STEMing forward

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Nov. 10, 2015

Support for STEM gaining in state of Michigan 

Two recent Science, Technology, Engineering and Mathematics (STEM) efforts in Michigan will help the state steam forward on the current lack of STEM skills in schoolchildren and job applicants. 

Leo Kempel, dean of the MSU College of Engineering, said both advances in engineering education are critical for the future of the Michigan economy.MSU College of Engineering Dean Leo Kempel said advancing STEM education in Michigan is critical for the future of the Michigan economy. "Encouraging children -- at an early age -- to see themselves as computer scientists and engineers is necessary to maintain our historic strength in technological innovation," he said.

“Michigan has the highest number of engineers per capita of any state in the nation,” Kempel said. “Encouraging children – at an early age – to see themselves as computer scientists and engineers is necessary to maintain our historic strength in technological innovation,” he added.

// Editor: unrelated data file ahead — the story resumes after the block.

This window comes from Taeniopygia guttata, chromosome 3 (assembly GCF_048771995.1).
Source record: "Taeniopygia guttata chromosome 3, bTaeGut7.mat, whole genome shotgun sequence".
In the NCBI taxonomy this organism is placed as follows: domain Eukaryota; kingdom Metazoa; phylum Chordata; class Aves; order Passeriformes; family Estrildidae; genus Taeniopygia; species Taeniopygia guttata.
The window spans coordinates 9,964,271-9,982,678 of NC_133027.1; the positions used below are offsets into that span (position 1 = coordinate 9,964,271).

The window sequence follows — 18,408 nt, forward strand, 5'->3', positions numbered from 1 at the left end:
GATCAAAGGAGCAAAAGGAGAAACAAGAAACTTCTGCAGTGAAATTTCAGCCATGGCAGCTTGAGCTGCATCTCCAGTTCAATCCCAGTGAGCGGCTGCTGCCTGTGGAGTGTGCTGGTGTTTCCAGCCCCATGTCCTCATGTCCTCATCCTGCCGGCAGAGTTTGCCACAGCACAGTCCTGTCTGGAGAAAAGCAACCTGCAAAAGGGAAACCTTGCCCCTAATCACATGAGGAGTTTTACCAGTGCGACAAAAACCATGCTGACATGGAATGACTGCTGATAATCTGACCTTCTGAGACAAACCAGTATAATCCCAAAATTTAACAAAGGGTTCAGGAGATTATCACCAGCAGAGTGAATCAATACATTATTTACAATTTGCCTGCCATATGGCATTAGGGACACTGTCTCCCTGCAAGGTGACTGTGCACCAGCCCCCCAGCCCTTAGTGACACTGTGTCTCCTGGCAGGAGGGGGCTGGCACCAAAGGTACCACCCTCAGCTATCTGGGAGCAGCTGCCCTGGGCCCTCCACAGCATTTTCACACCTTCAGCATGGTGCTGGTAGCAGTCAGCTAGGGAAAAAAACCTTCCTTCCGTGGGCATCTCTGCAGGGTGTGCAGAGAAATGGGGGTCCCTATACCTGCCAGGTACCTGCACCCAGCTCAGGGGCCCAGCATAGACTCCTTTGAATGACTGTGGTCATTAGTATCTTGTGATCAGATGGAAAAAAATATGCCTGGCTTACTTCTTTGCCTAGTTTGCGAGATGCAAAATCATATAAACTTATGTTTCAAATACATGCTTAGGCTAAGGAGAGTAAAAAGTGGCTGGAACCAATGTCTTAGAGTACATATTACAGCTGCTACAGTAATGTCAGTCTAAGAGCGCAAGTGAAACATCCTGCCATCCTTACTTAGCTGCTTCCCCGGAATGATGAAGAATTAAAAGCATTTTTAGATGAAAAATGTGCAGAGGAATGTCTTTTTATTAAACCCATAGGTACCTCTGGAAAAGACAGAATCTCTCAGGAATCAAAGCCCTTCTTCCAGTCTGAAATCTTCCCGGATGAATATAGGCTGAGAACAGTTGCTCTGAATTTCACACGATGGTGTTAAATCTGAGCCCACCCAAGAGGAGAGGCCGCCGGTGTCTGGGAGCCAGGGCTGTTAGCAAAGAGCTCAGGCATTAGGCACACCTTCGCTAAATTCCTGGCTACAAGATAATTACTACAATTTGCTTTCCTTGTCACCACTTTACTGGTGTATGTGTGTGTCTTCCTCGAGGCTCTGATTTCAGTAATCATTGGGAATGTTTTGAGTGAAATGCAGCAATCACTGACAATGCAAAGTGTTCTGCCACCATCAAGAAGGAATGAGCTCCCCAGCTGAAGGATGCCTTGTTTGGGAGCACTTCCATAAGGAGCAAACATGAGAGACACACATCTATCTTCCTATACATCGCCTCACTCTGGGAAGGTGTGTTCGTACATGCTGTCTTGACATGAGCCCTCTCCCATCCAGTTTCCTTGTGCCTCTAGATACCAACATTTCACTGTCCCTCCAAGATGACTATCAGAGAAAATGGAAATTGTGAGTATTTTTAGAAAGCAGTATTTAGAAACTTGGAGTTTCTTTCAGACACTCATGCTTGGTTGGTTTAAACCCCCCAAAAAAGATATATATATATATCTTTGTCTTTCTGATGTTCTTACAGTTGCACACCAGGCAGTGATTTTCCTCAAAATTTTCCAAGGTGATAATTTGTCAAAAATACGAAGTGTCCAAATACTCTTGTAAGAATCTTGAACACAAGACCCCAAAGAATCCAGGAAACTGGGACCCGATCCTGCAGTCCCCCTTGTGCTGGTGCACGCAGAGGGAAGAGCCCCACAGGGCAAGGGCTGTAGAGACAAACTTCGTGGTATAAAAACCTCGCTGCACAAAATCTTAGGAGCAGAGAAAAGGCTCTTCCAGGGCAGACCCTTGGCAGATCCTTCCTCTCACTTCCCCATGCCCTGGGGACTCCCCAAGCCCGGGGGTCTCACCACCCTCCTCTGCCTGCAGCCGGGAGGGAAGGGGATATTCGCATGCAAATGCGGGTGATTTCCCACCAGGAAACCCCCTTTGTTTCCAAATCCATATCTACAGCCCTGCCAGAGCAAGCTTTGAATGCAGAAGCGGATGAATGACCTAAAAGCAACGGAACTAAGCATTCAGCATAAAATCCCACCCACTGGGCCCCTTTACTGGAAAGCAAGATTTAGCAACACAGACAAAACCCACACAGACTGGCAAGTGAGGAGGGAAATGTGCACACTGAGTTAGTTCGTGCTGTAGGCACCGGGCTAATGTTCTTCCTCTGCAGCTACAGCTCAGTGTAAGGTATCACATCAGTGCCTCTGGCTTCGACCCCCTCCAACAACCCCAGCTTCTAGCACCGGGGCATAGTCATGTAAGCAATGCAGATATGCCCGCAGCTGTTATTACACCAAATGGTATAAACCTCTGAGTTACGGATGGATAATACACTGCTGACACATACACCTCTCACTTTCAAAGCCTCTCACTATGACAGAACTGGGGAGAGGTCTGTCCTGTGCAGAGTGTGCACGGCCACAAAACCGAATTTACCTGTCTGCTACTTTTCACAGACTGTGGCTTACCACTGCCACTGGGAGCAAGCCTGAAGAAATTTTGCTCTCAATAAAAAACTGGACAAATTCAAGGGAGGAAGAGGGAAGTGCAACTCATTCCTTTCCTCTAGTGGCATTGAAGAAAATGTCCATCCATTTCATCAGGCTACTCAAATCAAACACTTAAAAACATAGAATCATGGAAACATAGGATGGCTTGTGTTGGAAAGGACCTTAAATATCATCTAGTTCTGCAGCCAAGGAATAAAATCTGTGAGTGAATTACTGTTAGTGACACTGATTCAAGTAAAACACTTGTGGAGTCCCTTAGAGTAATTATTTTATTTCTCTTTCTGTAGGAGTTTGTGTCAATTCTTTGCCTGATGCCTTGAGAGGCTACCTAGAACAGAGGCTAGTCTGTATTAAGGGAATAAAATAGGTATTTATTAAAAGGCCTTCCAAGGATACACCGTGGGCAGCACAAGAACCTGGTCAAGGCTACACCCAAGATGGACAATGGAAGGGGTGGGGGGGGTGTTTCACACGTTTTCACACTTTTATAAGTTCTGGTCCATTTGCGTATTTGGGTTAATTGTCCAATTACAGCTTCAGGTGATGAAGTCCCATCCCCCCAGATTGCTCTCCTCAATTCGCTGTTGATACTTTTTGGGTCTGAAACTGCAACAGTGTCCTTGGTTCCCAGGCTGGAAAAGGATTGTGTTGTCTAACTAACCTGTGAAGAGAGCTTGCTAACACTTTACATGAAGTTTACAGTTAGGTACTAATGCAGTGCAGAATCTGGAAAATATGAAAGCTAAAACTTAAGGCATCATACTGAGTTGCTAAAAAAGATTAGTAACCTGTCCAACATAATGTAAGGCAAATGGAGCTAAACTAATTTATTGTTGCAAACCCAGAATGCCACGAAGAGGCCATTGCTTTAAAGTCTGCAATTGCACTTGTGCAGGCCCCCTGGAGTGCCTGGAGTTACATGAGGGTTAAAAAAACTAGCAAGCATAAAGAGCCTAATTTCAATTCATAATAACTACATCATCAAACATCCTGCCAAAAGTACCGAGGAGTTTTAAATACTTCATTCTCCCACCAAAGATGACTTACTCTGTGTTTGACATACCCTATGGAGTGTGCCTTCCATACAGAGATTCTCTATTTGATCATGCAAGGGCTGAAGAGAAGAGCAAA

Earlier this week, the new Michigan State University STEM Center for the Great Lakes Bay Region was introduced in Midland. The new center will focus on motivating teachers, encouraging students, and empowering young people to pursue careers in STEM. 

It is made possible with support from The Herbert H. and Grace A. Dow Foundation, the Rollin M. Gerstacker Foundation, the Charles J. Strosacker Foundation, and the Dow Chemical Company Foundation. 

Together with MSU, the partners will invest $10 million into a curriculum targeted at K-12 learners, select courses for college students, and innovative teacher enrichment programs. 

For more on the STEM Center in Midland, visit MSUToday. 

Coming next week, the Michigan’s State Board of Education votes on new science standards that would, for the first time, require students to learn engineering. 

The proposed science standards will introduce engineering to all Michigan students – beginning in kindergarten. 

Read more on “Michigan kids may soon be required to learn engineering” and listen to a story by Gabrielle Emanuel on MICHIGAN RADIO.